Health Tips When Moving to Belgium

 

 

Health insurance is mandatory in Belgium, and its population of 11, 176, 382 people are expected to obtain it. As part of the process of national social security enrollment, the employed as well as self-employed must contribute to a health insurance fund (mutualité/ziekenfonds). You can seek information about various fund options available from your employers, friends and colleagues. All funds charge the same basic contribution (7.35%), pay similar benefits and provide automatic cover for dependent family (including a spouse who does not have cover and children up to 18 years of age); the only difference being the period for reimbursement. Employers provide supplementary health cover in the form of an employee benefit.

 

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Hospitals & Clinics

The Yellow Pages will provide you with a list of hospitals and clinics. However, the best way of finding a reliable medical facility is through friends and colleagues who will be able to give you an idea about the functioning of the hospital and its emergency unit. There are two kinds of hospitals in the country, with one hospital (hôpital or ziekenhuis) having its staff on duty 24 hours a day. The staff here is in charge of a patient's treatment, and it is unlikely that your own General Practitioner will oversee your treatment. The other type of hospital is a private hospital known as a clinic (clinique/kliniek) where your General Practitioner is in charge of your treatment while the staff are caregivers. Most doctors are associated with at least one or two clinics and should you need hospitalisation; you may be given a choice of a hospital.

Irrespective of the type of hospital you choose, always carry a passport or your Belgian identification card with you. Your SIS (Système d'Information Sociale) card is necessary if you are undergoing treatment under the public health system. However, if you subscribe to a private health insurance scheme then carry your receipt as proof of insurance. Remember to check which insurance plans are accepted at the hospital before you are admitted.

Medicines & Pharmacies

Whether you need medication for cough, cold, headache, contact lens solution or a prescription drug, the only place you are likely to find all this is a chemist or pharmacist (pharmacy/apotheek). Chemists in Belgium are identified by a large green cross that very often is illuminated. Most pharmacists speak at least some English so you will be able to get your message across. The sale of medicines is highly regulated within the country. The pharmacist is even more responsible for the patients' well-being than a doctor and can be held responsible if a patient feels worse after consuming medication dispensed by him even if prescribed by a doctor.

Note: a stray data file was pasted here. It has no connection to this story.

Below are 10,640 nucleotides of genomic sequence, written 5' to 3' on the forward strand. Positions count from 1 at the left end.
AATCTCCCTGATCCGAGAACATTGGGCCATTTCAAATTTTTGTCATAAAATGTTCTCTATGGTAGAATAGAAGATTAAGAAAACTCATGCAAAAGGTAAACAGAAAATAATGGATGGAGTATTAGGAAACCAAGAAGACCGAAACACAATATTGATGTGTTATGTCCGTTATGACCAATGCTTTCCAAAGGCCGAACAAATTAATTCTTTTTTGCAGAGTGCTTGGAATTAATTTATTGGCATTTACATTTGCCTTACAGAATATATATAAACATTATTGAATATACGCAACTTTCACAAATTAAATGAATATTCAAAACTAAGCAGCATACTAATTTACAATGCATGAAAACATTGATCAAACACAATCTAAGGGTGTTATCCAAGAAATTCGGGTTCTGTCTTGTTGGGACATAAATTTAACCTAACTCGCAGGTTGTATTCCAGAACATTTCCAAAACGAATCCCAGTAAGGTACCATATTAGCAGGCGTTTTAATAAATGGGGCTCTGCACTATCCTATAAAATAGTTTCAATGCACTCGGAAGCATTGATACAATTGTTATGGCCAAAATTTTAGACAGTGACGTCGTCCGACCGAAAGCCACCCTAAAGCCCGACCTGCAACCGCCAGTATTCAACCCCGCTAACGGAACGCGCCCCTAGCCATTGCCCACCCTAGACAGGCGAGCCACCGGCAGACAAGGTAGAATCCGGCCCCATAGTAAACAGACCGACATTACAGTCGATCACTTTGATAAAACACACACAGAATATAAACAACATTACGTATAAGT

Chemists sell both prescription and non-prescription medicines in their original packaging and write instructions for use on the boxes. It is best to retain the packages as it makes getting fresh supplies simpler. Most pharmacies are open Monday-Friday, and there will be at least one pharmacy in an area which will be open on holiday. Credit cards are accepted but not everywhere.

Doctors

Doctors in Belgium are well trained and keep abreast of the latest developments. However, they are not open to discussing treatment with a patient, and it would be best to find a general practitioner with whom you can talk to about your health concerns. Doctors advertise in the Yellow Pages, but the best way of finding one is by asking your friends, family and colleagues. Many of them speak English so you don't have to worry on that account. You will have to pay your doctor directly and in cash or by cheque. Doctors make house calls and will be happy to direct you to the nearest chemist and facility should you need an x-ray or test.

General Practitioners are the best people to refer you to a specialist should you need one. Some well-trained dentists practice in Belgium, and you have to pay them directly. Proposals for major dental treatment, however, must be submitted by the dentist to your health insurance company or National Health Service before the work is done.

Emergency Services

In case of an emergency, call an ambulance, and it will take you to the emergency department of the nearest hospital. If you are in Brussels, call the Red Cross Ambulance Service to go to the hospital of your choice. All operators on emergency numbers speak English. However remember to speak clearly and slowly. In case you suffer from a serious medical condition keep a file with your medical records and prescriptions handy at all times.

Emergency Contact Numbers

Fire & Ambulance: 100

Red Cross Ambulance: 105

European emergency number: 112

Community Help Service (English): +32 (0)2 648 40 14